Friday, May 17, 2024

Archive Review: Marah's Float Away With the Friday Night Gods (2002)

For its third album, Philly’s favorite sons Marah traveled to Wales to try and find an artistic identity that would distinguish the band from the legion of heartland heroes who have followed in the quarter-century since Springsteen made working class rock cool again. Float Away With the Friday Night Gods proves that you can take the boy out of the city, but you can’t take the city out of the boy as songwriter David Bielanko uses the same brilliant urban imagery as Springsteen or Joe Grushecky, imbuing his songs with a smoldering passion.

Musically, however, Marah has turned its back on the “young soul rebels” vibe that worked so well on 2000’s Kids In Philly album. Eschewing long time studio foil Paul Smith in favor of producer Owen Morris has resulted in a messy, conflicting mix that robs the band of its soulful intimacy, replacing joyful reckless abandon with a too-bright Britpop-flavored clash of vocals, instruments and production gimmickry. If Kids In Philly served as a giant critical and creative leap forward for Marah, Float Away With the Friday Night Gods represents an artistic backsliding. It’s not that this year’s effort is all that bad an album; when compared to Marah’s previous efforts, however, it’s obvious that the band set the bar too high the last time out. (E Squared/Artemis Records, 2002)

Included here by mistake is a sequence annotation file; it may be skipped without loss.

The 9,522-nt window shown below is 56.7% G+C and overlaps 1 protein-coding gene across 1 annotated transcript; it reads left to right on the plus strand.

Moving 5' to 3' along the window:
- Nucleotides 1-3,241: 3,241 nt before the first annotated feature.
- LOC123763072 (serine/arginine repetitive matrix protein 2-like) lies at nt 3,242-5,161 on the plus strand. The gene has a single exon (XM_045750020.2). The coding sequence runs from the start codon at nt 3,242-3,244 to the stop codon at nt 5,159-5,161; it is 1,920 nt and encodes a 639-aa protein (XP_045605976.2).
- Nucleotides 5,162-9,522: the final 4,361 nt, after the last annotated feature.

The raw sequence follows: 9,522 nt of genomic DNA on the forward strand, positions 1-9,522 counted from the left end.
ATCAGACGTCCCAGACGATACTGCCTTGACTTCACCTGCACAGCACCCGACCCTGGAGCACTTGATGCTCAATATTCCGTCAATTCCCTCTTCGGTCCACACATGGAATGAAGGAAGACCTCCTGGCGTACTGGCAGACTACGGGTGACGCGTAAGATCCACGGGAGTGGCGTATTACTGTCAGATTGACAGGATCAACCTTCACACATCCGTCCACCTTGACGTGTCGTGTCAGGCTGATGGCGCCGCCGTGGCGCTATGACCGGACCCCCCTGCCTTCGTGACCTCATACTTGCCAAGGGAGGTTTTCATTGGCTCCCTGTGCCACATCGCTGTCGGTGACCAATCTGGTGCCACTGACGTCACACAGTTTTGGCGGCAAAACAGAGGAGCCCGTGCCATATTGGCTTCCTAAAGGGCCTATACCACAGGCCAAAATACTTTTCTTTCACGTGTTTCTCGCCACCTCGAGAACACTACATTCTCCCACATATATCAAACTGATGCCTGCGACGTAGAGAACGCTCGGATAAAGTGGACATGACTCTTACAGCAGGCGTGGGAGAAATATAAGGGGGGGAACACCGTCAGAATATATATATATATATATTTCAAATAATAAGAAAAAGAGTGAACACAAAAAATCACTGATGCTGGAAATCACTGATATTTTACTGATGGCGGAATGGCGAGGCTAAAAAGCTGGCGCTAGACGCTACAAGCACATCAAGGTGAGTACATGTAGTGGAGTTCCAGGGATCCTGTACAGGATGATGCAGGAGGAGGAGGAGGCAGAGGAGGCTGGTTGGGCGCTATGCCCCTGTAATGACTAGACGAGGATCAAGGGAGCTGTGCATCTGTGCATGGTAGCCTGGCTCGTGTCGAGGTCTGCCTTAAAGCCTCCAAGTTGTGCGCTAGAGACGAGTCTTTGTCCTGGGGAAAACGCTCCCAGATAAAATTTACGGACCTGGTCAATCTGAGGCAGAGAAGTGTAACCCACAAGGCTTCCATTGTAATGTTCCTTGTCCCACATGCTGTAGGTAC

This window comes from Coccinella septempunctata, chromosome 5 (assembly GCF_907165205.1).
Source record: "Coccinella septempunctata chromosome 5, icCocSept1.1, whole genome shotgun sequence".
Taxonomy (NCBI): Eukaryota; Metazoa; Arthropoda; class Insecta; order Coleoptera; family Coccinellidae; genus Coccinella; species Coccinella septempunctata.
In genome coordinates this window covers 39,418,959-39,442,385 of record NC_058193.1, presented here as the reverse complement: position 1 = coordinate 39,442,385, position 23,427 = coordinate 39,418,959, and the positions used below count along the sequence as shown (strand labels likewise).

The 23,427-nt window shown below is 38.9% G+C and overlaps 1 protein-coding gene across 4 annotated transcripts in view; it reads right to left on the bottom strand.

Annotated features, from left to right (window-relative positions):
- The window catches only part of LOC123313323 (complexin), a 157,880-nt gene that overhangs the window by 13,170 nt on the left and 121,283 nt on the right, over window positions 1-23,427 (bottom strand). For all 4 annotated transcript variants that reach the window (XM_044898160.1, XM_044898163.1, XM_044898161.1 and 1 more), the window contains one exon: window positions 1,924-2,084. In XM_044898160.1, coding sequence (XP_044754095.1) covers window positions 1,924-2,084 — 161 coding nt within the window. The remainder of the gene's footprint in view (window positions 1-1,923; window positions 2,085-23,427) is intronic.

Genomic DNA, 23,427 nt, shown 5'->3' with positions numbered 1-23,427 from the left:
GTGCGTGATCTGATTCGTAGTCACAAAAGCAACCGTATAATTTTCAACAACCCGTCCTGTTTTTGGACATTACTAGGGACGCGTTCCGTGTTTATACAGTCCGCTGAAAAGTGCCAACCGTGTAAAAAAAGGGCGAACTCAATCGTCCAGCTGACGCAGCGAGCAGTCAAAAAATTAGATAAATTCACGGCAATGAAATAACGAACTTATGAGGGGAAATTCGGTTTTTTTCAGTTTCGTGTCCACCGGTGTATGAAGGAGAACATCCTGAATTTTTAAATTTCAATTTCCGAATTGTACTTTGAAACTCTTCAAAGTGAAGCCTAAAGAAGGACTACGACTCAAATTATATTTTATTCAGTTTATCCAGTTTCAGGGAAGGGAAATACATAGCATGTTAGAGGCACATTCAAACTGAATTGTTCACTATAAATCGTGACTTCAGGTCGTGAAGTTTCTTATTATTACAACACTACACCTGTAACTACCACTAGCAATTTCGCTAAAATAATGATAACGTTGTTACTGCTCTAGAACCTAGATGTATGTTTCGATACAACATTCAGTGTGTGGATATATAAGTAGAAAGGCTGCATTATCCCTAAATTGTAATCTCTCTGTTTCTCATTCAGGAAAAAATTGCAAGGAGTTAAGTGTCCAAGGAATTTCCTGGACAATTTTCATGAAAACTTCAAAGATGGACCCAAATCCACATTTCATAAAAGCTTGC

Review originally published by Alt.Culture.Guide™, 2002

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